Trump’s commitment to respecting the universal dignity and human rights of others is similarly on shaky ground. The journalist Jennifer Rubin summarized it well:

Aside from his Putin adulation, Trump wants to go “beyond” waterboarding and kill terrorists’ family members, including noncombatant women and children. This would put the United States in violation of international war, turn our military men and women into war criminals and destroy America’s moral standing for years to come. And still the right-wing echo chamber cheers.

Donald J. Trump’s moral compass is either rusty or missing, but we will soon be inaugurating him as our 45th President. It’s nearly incomprehensible, and it is an outrage!

Can we at least discern a thread of secular morality in the President-elect? Not really; from what we’ve seen so far the moral parameters that inform Trump and his emerging group of advisers and designated appointees owe more to the model of authoritarianism, machismo, and the belief that the world is to be managed by one-sided Machiavellian deal-making in which only those who wield the most power prevail. Trump’s moral universe extends – at best – to American citizens and documented immigrants within the geographic boundaries of the United States and any American outposts abroad; anyone outside that map is a lesser creature and of little consequence. As for non-Americans, he has already made it clear that the multitude of human rights abuses carried out with impunity by prominent authoritarians who rule over such countries as Russia, Turkey, China, Egypt, and Syria are of little concern to him.  Do not look to Trump to defend human rights around the world. Yes I know; his supporters will argue that we have no business being the world’s human rights defender, but in the absence of American leadership the entire global infrastructure of human rights norms and laws stands in jeopardy of collapse. Is that really in America’s interest? Is it in anyone’s interest? Isn’t it outrageous and nearly inconceivable to imagine Donald J. Trump as the defender of Eleanor Roosevelt’s heroic legacy in bringing into being the Universal Declaration of Human Rights?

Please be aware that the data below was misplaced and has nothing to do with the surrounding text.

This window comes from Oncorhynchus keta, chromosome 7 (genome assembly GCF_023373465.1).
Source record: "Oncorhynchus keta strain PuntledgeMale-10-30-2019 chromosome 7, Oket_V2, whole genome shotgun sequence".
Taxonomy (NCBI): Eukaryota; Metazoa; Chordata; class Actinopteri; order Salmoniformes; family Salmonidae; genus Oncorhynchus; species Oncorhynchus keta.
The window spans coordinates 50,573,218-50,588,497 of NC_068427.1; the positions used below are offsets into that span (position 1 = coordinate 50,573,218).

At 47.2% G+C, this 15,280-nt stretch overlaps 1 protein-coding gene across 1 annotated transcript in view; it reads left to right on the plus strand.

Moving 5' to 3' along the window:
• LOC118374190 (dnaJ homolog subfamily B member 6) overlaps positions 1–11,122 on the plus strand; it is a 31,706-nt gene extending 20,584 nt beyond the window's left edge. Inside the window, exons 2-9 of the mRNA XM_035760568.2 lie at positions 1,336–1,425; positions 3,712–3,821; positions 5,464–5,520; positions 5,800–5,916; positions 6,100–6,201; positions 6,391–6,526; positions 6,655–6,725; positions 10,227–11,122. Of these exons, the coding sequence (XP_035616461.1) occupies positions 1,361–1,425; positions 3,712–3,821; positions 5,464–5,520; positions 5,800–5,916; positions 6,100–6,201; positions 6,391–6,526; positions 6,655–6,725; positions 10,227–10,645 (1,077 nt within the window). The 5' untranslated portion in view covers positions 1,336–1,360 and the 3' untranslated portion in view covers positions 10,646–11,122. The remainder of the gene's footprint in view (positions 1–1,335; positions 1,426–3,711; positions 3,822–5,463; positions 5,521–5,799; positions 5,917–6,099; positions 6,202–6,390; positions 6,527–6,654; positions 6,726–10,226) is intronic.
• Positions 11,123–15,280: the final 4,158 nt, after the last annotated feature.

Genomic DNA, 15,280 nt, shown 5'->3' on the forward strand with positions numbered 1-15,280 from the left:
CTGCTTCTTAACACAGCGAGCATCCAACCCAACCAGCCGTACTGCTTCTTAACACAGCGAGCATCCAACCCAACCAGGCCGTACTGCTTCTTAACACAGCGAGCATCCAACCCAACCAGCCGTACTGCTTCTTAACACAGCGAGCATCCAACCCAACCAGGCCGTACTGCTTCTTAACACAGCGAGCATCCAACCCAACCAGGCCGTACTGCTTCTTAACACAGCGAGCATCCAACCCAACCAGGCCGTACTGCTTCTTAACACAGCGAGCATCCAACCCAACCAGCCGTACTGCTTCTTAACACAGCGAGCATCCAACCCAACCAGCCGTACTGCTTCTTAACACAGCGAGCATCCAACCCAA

So yes, outrage is the appropriate response. Indignation too.

Yet these responses – outrage and indignation – as morally justified as they are, cannot be sustained for four years ahead. The outrage must lead to resistance, to creative and constructive action, and to positive change. In searching for that path, I turn to words written by a 93-year-old German-born Jew who became a French resistance fighter and concentration camp survivor: Stéphane Hessel. After World War II, Hessel went on to serve as Chief of Staff to the Secretary of the UN Commission on Human Rights, where he helped in the drafting of the Universal Declaration of Human Rights. He was later to serve as France’s U.N. Ambassador:

 I wish all of you to find your reason for indignation. This is a precious thing. When outraged, as I was by Nazism, you will become militant, strong, and engaged. You will join the great course of history as it flows toward greater justice, greater freedom – but not the reckless freedom of the fox in the henhouse. In 1948, the General Assembly of the United Nations proclaimed a Universal Declaration of Human Rights. If you encounter someone who is robbed of these rights, pity her, and help her claim those rights.

Here’s to being militant, strong, and engaged!